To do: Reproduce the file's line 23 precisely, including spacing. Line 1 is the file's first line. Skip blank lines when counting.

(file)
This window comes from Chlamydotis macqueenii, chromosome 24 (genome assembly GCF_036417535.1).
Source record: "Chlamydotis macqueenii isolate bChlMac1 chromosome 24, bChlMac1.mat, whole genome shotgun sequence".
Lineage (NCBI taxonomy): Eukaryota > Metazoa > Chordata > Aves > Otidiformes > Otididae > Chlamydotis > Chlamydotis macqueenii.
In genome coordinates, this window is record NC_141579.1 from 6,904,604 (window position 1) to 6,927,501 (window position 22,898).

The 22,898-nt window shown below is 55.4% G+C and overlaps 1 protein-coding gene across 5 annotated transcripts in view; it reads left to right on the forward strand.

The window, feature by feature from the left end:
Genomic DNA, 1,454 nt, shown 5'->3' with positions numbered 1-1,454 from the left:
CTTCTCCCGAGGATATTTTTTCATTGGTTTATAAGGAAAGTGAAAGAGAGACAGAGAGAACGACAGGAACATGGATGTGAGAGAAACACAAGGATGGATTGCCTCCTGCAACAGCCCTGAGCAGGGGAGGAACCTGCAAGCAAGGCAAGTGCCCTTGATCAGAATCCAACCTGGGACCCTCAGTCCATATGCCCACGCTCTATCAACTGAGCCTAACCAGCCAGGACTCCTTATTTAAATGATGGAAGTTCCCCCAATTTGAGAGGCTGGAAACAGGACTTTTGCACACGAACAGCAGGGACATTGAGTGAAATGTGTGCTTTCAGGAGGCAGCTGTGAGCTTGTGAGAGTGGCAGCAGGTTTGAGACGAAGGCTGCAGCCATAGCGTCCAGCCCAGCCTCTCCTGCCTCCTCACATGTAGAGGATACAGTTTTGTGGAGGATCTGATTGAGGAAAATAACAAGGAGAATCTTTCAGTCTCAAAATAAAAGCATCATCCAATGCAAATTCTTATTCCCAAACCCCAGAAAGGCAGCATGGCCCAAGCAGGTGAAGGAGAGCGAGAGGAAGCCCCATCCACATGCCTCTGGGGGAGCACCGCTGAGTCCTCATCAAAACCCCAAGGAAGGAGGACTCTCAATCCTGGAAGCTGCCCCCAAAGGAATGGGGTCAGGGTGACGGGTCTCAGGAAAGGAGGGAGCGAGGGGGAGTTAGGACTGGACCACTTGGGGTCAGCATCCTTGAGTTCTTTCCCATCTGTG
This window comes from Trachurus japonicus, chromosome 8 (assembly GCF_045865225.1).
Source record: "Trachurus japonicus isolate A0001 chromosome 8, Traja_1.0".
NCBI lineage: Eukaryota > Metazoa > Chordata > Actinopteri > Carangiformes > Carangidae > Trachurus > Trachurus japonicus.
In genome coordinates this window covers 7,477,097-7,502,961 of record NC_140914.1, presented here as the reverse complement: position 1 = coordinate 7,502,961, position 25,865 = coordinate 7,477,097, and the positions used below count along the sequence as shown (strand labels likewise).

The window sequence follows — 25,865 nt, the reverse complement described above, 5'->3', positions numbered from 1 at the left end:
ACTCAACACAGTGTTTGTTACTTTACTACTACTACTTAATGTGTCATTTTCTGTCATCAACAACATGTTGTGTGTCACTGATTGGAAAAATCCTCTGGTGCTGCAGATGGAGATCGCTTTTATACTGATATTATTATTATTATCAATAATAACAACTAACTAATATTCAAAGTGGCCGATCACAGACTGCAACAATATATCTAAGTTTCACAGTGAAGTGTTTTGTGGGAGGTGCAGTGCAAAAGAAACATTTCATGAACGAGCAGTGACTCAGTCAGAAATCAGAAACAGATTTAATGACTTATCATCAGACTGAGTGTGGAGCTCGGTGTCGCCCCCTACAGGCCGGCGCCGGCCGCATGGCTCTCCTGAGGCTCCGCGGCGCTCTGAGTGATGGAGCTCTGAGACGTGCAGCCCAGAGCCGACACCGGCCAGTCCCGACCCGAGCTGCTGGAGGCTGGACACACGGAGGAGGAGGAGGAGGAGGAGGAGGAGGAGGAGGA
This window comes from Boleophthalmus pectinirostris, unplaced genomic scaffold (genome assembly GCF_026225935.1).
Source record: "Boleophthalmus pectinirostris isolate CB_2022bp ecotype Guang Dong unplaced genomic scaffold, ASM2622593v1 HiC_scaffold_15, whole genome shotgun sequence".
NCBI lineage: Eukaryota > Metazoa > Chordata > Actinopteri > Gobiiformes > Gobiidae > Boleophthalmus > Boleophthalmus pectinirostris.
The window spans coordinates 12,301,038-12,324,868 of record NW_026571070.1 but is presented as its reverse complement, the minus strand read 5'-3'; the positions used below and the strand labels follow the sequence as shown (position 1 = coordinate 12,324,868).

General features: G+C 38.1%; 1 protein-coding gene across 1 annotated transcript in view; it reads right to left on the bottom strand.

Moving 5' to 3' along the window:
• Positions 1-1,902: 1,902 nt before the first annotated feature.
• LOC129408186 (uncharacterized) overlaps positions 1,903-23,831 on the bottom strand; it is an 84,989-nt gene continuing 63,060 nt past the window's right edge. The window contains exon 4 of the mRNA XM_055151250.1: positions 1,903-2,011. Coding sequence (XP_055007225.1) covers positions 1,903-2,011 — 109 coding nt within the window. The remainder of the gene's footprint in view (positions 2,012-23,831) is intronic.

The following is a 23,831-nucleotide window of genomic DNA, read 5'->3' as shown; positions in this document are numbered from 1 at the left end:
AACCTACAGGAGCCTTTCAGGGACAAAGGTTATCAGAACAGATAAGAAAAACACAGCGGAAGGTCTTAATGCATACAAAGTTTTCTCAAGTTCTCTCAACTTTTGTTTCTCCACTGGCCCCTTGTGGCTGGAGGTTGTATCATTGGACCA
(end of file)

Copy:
The following is a 23,831-nucleotide window of genomic DNA, read 5'->3' as shown; positions in this document are numbered from 1 at the left end: